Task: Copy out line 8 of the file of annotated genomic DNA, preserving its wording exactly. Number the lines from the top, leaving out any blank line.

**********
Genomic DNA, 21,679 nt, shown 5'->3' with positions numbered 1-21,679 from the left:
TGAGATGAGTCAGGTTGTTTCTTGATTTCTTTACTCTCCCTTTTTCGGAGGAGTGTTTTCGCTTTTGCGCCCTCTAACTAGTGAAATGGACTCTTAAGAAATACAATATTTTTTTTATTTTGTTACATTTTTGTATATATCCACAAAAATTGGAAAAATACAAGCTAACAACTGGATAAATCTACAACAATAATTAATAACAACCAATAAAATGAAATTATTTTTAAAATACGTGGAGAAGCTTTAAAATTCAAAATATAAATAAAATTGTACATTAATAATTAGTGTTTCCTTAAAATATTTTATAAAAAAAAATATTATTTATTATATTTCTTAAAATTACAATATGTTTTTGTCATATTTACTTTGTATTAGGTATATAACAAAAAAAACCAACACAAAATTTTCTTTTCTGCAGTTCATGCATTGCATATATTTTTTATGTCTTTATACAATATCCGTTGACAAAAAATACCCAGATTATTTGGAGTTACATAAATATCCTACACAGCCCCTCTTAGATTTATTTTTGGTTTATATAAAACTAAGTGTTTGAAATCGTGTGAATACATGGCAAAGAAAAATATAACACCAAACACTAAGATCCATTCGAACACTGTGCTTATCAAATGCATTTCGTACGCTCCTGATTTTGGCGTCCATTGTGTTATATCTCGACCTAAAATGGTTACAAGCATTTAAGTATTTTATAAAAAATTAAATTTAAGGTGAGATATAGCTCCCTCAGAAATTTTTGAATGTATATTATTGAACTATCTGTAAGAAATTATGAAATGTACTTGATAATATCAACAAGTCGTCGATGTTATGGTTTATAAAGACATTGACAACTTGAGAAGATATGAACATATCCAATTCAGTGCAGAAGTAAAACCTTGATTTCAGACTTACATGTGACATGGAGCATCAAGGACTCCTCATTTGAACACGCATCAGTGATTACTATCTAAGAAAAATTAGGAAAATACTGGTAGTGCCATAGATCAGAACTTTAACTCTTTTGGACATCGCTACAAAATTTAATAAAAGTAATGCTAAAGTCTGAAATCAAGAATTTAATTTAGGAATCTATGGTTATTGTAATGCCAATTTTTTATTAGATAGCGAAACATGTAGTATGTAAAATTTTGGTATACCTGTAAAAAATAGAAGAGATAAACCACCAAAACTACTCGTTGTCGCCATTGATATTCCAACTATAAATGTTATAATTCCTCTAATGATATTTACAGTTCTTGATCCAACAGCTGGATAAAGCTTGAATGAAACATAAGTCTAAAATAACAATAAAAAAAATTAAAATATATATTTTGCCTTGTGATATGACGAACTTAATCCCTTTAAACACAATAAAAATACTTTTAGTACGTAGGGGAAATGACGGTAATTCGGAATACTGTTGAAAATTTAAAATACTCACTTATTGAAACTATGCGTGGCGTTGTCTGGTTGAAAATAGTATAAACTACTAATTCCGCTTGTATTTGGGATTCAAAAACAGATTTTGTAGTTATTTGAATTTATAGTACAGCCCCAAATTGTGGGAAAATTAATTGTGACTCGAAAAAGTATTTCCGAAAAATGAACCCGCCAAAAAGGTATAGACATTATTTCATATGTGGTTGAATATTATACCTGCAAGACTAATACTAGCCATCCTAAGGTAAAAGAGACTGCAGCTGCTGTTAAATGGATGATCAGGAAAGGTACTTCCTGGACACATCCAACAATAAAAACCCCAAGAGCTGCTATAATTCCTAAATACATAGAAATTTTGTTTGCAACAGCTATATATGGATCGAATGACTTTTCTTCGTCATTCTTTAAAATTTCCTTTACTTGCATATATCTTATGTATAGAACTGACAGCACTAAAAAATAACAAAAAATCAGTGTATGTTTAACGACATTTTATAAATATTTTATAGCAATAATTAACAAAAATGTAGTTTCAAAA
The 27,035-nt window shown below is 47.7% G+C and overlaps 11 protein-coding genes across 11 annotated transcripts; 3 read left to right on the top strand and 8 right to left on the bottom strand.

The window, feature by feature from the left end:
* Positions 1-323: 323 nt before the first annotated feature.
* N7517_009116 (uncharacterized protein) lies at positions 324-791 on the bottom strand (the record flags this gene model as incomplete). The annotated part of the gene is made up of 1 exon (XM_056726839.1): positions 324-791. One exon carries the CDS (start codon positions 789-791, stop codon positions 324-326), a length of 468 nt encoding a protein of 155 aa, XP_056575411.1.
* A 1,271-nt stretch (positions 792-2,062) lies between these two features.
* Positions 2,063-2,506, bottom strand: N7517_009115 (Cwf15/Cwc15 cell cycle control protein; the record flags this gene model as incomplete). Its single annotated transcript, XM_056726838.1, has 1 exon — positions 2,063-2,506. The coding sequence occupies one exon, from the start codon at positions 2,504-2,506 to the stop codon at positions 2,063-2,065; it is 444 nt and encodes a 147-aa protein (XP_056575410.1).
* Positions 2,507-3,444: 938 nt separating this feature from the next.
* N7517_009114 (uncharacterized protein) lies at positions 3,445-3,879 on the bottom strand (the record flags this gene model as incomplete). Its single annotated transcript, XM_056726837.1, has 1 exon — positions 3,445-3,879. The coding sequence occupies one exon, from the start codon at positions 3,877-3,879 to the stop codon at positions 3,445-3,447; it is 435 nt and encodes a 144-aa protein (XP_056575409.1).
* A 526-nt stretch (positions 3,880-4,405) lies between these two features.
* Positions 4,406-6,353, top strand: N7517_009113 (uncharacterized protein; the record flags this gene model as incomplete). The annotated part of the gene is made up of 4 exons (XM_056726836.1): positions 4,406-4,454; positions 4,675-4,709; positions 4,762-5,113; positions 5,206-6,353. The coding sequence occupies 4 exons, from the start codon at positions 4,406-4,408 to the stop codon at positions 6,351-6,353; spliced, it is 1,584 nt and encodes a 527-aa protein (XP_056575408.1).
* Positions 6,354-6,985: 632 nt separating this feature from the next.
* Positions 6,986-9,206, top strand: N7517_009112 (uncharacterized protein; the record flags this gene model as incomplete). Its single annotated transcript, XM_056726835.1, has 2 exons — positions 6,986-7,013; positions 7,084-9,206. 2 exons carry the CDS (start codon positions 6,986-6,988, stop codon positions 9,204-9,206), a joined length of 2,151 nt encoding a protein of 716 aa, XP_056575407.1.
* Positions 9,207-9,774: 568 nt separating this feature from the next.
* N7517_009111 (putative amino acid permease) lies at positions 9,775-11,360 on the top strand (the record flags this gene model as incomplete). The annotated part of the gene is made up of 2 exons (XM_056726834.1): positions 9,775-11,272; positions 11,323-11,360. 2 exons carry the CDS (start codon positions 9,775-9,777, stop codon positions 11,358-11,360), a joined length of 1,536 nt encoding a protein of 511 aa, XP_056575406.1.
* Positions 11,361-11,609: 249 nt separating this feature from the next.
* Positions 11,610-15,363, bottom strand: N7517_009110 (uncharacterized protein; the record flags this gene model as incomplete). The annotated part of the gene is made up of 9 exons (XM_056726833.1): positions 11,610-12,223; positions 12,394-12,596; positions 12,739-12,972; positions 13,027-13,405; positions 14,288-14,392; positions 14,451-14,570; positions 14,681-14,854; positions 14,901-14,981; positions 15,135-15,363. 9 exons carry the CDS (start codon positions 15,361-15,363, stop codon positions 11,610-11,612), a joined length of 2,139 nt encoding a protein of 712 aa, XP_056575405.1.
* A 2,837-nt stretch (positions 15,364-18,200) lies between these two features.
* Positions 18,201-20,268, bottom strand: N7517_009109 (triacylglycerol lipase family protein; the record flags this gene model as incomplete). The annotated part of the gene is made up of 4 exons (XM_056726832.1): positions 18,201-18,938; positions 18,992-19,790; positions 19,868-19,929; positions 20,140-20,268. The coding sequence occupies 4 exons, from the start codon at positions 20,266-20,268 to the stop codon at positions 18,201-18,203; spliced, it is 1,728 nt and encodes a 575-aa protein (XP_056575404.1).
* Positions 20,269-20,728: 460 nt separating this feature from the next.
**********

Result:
* Positions 2,063-2,506, bottom strand: N7517_009115 (Cwf15/Cwc15 cell cycle control protein; the record flags this gene model as incomplete). Its single annotated transcript, XM_056726838.1, has 1 exon — positions 2,063-2,506. The coding sequence occupies one exon, from the start codon at positions 2,504-2,506 to the stop codon at positions 2,063-2,065; it is 444 nt and encodes a 147-aa protein (XP_056575410.1).